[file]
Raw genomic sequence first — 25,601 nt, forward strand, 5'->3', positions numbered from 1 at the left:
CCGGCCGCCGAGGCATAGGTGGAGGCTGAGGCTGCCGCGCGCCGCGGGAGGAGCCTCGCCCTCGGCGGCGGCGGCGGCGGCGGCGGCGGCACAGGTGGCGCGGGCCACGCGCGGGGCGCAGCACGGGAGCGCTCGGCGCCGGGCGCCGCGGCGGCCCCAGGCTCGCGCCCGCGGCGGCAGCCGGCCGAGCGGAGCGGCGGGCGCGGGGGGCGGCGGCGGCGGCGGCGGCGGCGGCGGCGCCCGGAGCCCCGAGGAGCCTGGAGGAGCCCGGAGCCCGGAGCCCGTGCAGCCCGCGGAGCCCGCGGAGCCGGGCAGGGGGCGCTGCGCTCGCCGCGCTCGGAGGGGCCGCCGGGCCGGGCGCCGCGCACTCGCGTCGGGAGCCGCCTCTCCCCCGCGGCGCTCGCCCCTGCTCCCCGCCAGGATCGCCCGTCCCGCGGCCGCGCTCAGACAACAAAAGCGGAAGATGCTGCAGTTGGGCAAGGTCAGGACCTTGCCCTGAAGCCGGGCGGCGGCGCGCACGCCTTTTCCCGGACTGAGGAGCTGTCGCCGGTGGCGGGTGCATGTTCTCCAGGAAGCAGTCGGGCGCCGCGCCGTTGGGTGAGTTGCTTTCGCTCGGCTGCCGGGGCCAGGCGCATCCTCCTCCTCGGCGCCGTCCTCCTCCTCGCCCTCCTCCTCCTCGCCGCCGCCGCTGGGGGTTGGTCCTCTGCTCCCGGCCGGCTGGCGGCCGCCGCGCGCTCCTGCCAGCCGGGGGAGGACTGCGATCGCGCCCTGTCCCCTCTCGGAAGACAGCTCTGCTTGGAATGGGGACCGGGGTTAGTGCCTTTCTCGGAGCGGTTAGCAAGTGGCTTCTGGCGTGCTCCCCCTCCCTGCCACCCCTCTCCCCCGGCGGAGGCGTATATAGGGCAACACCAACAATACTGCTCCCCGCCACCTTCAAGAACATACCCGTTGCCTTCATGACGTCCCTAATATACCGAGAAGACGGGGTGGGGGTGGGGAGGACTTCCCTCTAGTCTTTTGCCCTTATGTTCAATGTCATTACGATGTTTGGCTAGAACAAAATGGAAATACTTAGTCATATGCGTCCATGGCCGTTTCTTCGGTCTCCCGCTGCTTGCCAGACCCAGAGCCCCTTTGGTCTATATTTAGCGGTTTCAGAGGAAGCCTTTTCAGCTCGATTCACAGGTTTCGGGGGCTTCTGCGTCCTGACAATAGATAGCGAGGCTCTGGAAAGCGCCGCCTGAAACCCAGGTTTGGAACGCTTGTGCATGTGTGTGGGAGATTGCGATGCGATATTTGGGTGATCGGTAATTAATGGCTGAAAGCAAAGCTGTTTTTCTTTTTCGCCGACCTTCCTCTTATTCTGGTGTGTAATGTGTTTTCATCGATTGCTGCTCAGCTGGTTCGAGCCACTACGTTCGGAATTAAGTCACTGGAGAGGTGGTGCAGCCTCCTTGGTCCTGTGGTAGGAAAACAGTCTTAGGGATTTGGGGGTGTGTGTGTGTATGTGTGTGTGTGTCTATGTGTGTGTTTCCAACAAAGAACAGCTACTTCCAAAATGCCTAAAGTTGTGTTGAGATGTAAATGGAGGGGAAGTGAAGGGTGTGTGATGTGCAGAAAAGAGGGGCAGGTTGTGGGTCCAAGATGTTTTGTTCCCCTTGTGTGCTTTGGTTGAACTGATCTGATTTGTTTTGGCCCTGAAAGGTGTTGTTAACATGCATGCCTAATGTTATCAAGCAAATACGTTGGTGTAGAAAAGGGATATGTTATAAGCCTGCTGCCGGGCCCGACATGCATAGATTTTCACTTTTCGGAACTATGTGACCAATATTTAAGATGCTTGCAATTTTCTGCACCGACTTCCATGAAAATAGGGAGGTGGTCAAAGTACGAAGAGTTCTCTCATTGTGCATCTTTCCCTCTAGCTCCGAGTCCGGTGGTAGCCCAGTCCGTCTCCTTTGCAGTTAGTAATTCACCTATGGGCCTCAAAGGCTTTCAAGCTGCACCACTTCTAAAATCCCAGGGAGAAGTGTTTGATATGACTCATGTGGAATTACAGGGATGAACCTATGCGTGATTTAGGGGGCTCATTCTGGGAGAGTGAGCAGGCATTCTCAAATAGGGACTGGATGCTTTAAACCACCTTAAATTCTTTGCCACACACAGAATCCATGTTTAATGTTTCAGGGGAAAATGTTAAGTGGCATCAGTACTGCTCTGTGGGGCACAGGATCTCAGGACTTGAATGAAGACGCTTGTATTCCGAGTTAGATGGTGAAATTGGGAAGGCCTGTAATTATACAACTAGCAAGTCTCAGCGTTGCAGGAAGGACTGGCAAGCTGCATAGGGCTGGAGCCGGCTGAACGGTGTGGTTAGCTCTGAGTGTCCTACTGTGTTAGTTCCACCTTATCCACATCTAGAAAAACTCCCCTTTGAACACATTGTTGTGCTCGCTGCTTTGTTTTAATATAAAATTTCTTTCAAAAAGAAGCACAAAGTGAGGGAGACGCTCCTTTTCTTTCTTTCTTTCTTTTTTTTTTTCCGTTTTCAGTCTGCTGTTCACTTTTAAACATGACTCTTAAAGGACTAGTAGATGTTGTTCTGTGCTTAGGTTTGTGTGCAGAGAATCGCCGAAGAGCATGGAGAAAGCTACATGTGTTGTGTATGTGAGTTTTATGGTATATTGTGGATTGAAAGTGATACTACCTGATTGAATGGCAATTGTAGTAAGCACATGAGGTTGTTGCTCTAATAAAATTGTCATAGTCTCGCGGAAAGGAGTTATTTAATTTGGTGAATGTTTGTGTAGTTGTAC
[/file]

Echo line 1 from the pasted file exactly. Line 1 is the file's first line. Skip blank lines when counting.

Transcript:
Raw genomic sequence first — 25,601 nt, forward strand, 5'->3', positions numbered from 1 at the left: